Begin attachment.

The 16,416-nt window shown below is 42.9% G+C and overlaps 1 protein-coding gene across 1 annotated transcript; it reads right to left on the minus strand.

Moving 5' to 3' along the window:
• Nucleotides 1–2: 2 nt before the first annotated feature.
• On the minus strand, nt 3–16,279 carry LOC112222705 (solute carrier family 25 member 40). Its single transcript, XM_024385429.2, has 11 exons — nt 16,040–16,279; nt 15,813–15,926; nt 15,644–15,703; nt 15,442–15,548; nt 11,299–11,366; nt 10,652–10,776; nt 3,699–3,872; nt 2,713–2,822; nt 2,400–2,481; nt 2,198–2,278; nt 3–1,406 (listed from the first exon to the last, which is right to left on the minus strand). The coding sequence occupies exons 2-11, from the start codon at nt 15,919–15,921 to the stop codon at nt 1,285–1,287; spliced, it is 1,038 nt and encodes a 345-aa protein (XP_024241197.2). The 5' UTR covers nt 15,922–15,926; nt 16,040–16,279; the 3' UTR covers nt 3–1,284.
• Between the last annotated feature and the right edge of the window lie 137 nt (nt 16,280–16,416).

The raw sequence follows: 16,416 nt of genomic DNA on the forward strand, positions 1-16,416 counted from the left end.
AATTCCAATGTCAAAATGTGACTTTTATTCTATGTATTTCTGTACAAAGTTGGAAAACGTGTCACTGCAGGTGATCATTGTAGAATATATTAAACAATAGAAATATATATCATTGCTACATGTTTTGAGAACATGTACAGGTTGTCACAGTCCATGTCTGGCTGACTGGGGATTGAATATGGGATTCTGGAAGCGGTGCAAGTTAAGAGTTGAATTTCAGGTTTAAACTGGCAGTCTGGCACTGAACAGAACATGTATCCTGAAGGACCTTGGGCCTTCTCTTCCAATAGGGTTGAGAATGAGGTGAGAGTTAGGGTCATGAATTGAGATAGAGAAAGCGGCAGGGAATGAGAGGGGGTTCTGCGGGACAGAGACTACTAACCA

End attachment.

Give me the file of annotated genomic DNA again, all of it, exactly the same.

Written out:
The 16,416-nt window shown below is 42.9% G+C and overlaps 1 protein-coding gene across 1 annotated transcript; it reads right to left on the minus strand.

Moving 5' to 3' along the window:
• Nucleotides 1–2: 2 nt before the first annotated feature.
• On the minus strand, nt 3–16,279 carry LOC112222705 (solute carrier family 25 member 40). Its single transcript, XM_024385429.2, has 11 exons — nt 16,040–16,279; nt 15,813–15,926; nt 15,644–15,703; nt 15,442–15,548; nt 11,299–11,366; nt 10,652–10,776; nt 3,699–3,872; nt 2,713–2,822; nt 2,400–2,481; nt 2,198–2,278; nt 3–1,406 (listed from the first exon to the last, which is right to left on the minus strand). The coding sequence occupies exons 2-11, from the start codon at nt 15,919–15,921 to the stop codon at nt 1,285–1,287; spliced, it is 1,038 nt and encodes a 345-aa protein (XP_024241197.2). The 5' UTR covers nt 15,922–15,926; nt 16,040–16,279; the 3' UTR covers nt 3–1,284.
• Between the last annotated feature and the right edge of the window lie 137 nt (nt 16,280–16,416).

The raw sequence follows: 16,416 nt of genomic DNA on the forward strand, positions 1-16,416 counted from the left end.
AATTCCAATGTCAAAATGTGACTTTTATTCTATGTATTTCTGTACAAAGTTGGAAAACGTGTCACTGCAGGTGATCATTGTAGAATATATTAAACAATAGAAATATATATCATTGCTACATGTTTTGAGAACATGTACAGGTTGTCACAGTCCATGTCTGGCTGACTGGGGATTGAATATGGGATTCTGGAAGCGGTGCAAGTTAAGAGTTGAATTTCAGGTTTAAACTGGCAGTCTGGCACTGAACAGAACATGTATCCTGAAGGACCTTGGGCCTTCTCTTCCAATAGGGTTGAGAATGAGGTGAGAGTTAGGGTCATGAATTGAGATAGAGAAAGCGGCAGGGAATGAGAGGGGGTTCTGCGGGACAGAGACTACTAACCA